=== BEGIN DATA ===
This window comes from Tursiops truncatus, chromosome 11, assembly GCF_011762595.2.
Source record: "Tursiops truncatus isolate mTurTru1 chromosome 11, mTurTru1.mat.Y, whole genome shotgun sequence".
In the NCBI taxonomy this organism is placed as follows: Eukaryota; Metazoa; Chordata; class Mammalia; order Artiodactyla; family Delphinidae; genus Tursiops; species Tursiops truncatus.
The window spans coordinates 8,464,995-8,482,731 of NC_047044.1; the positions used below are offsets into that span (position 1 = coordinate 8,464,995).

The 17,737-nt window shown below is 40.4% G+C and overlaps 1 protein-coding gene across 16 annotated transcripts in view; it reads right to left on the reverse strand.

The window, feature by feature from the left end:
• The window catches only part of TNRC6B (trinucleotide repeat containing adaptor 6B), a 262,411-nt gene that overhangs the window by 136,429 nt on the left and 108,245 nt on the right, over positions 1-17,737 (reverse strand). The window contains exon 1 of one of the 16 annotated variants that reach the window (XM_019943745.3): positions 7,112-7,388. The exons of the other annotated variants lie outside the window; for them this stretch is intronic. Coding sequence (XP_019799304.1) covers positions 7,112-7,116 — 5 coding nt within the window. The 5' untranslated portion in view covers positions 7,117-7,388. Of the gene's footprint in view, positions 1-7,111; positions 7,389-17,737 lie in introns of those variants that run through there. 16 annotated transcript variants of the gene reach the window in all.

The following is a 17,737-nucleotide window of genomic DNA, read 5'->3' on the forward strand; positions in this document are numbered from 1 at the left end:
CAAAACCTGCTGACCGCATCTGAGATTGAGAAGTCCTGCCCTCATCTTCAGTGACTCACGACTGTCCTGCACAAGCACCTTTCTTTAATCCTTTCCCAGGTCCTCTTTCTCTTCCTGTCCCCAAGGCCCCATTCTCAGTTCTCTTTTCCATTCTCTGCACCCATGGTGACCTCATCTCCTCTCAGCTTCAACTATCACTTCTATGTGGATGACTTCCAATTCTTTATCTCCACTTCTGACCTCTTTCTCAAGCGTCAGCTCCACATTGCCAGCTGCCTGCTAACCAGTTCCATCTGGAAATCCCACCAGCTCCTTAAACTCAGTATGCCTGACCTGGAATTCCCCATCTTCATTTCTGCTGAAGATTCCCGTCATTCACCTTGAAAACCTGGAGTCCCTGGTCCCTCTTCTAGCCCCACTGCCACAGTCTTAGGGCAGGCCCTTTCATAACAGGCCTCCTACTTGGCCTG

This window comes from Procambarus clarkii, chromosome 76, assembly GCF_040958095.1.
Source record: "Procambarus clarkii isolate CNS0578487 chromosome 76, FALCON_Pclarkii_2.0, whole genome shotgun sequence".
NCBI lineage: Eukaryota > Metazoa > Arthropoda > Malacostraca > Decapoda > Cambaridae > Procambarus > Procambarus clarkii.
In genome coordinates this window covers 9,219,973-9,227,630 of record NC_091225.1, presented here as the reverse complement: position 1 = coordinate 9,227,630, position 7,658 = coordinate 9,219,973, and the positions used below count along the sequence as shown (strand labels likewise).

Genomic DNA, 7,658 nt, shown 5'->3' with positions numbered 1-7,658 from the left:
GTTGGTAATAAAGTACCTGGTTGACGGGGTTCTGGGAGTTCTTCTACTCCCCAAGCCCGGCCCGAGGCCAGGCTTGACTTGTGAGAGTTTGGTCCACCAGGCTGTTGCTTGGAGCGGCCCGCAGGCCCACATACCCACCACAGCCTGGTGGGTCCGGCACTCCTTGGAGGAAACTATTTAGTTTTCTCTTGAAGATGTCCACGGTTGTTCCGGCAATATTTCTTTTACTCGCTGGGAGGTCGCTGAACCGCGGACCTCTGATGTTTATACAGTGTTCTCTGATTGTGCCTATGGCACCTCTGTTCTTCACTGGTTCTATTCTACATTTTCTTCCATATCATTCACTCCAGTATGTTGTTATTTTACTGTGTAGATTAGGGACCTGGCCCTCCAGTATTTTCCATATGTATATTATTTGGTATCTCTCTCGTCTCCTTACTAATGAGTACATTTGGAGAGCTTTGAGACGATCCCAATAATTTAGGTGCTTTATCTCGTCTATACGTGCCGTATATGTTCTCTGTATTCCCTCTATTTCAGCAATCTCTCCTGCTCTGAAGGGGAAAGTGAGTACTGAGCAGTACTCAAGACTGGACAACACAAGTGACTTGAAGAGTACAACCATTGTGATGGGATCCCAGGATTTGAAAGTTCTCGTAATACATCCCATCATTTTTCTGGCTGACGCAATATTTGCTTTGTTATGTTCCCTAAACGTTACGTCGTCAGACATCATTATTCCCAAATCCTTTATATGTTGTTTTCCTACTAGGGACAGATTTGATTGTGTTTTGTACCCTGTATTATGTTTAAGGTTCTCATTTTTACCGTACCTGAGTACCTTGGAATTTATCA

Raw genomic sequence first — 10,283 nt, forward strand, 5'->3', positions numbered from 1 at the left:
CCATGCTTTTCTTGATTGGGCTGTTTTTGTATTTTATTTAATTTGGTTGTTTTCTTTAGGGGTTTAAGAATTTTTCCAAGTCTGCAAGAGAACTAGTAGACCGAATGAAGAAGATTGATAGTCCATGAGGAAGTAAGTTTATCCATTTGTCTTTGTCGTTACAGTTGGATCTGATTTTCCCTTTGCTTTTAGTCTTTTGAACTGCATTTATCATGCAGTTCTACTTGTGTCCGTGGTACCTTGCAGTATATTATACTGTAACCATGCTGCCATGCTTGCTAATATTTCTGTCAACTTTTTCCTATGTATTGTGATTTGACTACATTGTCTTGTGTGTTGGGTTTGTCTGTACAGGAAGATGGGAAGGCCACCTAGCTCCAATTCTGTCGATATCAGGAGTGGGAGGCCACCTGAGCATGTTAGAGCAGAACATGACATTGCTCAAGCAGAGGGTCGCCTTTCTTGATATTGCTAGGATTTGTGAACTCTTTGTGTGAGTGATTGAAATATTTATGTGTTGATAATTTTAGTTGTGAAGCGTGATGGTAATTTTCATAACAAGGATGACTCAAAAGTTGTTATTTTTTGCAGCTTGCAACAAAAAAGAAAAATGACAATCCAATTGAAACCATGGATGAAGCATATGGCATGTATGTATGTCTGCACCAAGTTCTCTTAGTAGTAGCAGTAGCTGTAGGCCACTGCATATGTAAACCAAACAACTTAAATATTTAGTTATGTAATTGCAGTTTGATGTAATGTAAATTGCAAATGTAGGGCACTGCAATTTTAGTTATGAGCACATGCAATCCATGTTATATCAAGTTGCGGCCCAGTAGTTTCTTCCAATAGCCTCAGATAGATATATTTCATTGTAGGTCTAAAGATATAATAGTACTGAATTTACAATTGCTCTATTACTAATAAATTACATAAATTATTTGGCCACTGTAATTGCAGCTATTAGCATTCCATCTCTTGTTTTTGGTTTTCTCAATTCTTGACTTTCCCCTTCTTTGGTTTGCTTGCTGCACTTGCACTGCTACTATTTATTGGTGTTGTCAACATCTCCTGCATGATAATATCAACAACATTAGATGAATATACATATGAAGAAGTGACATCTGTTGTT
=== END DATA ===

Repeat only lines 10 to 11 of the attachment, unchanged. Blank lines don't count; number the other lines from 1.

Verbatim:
This window comes from Procambarus clarkii, chromosome 76, assembly GCF_040958095.1.
Source record: "Procambarus clarkii isolate CNS0578487 chromosome 76, FALCON_Pclarkii_2.0, whole genome shotgun sequence".